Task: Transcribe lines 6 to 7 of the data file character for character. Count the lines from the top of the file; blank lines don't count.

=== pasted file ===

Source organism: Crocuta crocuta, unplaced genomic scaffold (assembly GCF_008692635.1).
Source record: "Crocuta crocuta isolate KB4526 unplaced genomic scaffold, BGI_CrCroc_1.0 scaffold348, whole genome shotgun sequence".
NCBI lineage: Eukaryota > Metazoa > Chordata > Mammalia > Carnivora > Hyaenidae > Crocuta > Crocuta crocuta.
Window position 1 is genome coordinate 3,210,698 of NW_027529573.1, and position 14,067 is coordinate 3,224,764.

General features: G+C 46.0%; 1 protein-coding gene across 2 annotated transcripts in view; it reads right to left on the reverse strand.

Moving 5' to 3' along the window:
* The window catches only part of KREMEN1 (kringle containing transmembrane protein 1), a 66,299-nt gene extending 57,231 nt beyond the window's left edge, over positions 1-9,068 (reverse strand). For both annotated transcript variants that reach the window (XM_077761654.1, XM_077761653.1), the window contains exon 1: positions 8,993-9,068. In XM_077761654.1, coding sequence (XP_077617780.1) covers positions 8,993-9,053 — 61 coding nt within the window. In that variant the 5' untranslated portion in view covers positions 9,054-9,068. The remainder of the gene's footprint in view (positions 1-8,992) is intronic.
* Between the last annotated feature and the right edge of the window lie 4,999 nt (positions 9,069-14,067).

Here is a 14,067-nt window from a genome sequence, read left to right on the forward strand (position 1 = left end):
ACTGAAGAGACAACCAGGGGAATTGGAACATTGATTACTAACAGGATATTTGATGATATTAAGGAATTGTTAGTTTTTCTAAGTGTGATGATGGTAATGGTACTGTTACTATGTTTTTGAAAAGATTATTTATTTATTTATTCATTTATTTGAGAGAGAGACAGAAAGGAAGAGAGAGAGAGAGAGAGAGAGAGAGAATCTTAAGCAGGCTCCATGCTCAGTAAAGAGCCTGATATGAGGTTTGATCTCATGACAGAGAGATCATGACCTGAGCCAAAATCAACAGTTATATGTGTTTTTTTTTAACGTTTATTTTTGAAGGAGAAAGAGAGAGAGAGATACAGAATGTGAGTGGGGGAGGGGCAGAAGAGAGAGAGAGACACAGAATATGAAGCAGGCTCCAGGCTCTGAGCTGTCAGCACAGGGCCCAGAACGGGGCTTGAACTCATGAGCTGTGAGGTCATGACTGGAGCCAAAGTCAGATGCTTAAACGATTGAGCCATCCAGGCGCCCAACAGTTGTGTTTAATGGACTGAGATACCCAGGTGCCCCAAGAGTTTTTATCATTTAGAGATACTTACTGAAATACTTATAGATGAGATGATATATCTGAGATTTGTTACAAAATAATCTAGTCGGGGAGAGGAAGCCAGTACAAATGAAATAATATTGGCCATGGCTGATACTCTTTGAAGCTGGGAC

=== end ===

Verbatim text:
Moving 5' to 3' along the window:
* The window catches only part of KREMEN1 (kringle containing transmembrane protein 1), a 66,299-nt gene extending 57,231 nt beyond the window's left edge, over positions 1-9,068 (reverse strand). For both annotated transcript variants that reach the window (XM_077761654.1, XM_077761653.1), the window contains exon 1: positions 8,993-9,068. In XM_077761654.1, coding sequence (XP_077617780.1) covers positions 8,993-9,053 — 61 coding nt within the window. In that variant the 5' untranslated portion in view covers positions 9,054-9,068. The remainder of the gene's footprint in view (positions 1-8,992) is intronic.